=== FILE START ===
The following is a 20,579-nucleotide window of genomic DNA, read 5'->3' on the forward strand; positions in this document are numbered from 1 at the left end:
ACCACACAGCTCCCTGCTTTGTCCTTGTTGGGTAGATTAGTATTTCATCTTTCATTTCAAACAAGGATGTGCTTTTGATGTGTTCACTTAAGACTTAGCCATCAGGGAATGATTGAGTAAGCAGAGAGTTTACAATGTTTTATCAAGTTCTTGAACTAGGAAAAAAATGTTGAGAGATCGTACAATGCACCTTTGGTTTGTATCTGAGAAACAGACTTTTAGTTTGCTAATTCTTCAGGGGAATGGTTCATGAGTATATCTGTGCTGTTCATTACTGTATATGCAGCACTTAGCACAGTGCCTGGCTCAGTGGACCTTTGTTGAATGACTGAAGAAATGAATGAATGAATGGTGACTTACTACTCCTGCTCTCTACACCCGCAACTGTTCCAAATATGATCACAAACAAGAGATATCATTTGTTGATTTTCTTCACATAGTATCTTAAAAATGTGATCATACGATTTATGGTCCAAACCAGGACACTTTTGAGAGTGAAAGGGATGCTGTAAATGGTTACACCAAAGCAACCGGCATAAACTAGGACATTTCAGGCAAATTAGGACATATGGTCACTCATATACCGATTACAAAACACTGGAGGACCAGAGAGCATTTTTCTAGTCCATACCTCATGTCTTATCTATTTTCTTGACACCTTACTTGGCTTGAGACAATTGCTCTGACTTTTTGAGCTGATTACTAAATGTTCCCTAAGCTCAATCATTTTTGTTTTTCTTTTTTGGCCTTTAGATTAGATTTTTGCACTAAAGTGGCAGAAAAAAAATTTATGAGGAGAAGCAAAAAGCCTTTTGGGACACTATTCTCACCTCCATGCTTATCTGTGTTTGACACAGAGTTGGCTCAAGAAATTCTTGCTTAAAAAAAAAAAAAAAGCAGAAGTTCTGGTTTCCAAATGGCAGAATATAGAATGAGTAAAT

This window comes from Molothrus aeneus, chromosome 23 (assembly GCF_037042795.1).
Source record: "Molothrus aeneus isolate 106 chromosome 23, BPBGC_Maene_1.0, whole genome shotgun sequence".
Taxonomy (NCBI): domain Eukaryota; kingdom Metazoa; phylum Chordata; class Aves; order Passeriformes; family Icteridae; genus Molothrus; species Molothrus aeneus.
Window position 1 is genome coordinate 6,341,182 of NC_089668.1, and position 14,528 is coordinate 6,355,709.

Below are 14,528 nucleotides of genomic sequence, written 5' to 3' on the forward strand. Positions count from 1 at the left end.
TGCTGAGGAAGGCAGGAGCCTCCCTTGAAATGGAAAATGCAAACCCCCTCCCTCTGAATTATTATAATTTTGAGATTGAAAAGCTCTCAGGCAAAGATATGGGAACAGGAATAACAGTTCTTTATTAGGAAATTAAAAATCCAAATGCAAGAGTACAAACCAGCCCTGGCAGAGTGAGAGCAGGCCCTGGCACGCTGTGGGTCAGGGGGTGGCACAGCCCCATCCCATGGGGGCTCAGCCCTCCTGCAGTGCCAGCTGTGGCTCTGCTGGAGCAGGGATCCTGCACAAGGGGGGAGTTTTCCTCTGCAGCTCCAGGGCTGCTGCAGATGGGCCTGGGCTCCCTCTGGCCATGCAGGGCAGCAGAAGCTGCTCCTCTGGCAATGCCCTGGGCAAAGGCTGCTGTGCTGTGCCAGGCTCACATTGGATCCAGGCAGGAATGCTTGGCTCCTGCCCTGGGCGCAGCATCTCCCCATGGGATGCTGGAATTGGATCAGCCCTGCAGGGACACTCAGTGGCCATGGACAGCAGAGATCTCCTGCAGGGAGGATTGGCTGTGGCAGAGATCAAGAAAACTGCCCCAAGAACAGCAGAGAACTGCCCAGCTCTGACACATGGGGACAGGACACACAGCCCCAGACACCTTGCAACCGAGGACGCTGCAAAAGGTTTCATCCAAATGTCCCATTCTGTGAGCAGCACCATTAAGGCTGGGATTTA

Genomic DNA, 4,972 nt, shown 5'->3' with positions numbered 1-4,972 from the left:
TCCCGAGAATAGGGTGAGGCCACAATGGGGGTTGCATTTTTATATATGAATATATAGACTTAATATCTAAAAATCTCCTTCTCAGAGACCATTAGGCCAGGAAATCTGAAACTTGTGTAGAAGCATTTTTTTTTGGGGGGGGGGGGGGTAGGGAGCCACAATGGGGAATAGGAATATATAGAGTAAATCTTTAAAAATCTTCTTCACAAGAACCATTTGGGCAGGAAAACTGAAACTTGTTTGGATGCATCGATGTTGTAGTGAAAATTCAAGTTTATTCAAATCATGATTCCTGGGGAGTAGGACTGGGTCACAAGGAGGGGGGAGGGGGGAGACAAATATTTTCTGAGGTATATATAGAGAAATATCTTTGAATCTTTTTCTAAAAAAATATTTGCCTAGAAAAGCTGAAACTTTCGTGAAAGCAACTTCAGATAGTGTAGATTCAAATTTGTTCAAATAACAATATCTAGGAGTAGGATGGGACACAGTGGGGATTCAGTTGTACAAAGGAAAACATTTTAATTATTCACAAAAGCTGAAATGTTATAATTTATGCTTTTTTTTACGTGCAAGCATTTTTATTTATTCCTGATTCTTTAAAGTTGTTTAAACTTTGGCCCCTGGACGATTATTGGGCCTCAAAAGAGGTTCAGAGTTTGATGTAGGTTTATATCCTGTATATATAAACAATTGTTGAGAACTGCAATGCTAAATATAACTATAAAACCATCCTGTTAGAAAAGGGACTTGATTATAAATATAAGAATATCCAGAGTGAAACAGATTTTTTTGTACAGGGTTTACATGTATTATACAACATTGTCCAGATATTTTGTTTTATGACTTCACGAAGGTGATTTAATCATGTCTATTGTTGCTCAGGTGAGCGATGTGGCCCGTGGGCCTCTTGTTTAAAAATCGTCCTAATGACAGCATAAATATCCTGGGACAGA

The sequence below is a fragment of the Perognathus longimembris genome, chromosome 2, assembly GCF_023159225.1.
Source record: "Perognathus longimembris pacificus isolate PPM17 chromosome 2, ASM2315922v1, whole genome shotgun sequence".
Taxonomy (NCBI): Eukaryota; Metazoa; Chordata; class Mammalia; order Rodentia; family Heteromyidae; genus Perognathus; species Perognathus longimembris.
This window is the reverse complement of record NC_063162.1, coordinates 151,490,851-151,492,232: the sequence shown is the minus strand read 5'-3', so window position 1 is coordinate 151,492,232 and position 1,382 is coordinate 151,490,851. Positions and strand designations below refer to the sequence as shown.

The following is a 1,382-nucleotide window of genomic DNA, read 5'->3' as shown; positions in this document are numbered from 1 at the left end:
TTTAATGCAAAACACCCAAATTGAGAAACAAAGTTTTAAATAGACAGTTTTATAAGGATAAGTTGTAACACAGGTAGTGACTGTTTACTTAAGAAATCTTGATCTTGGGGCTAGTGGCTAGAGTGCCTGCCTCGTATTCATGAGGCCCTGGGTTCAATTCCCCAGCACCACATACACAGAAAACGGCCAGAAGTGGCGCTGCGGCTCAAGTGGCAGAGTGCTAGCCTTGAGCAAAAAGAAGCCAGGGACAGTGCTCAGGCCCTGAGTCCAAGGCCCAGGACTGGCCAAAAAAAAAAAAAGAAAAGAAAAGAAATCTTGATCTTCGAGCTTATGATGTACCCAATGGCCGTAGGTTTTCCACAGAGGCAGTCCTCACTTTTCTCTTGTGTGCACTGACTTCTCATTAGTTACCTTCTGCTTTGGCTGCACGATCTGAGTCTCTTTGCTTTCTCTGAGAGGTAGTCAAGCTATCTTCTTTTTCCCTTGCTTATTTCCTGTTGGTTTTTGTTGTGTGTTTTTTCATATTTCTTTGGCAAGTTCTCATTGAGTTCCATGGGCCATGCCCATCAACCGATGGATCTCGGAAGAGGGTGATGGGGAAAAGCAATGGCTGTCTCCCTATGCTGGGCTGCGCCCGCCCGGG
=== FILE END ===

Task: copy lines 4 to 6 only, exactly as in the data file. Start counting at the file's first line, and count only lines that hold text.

Source record: "Molothrus aeneus isolate 106 chromosome 23, BPBGC_Maene_1.0, whole genome shotgun sequence".
Taxonomy (NCBI): domain Eukaryota; kingdom Metazoa; phylum Chordata; class Aves; order Passeriformes; family Icteridae; genus Molothrus; species Molothrus aeneus.
Window position 1 is genome coordinate 6,341,182 of NC_089668.1, and position 14,528 is coordinate 6,355,709.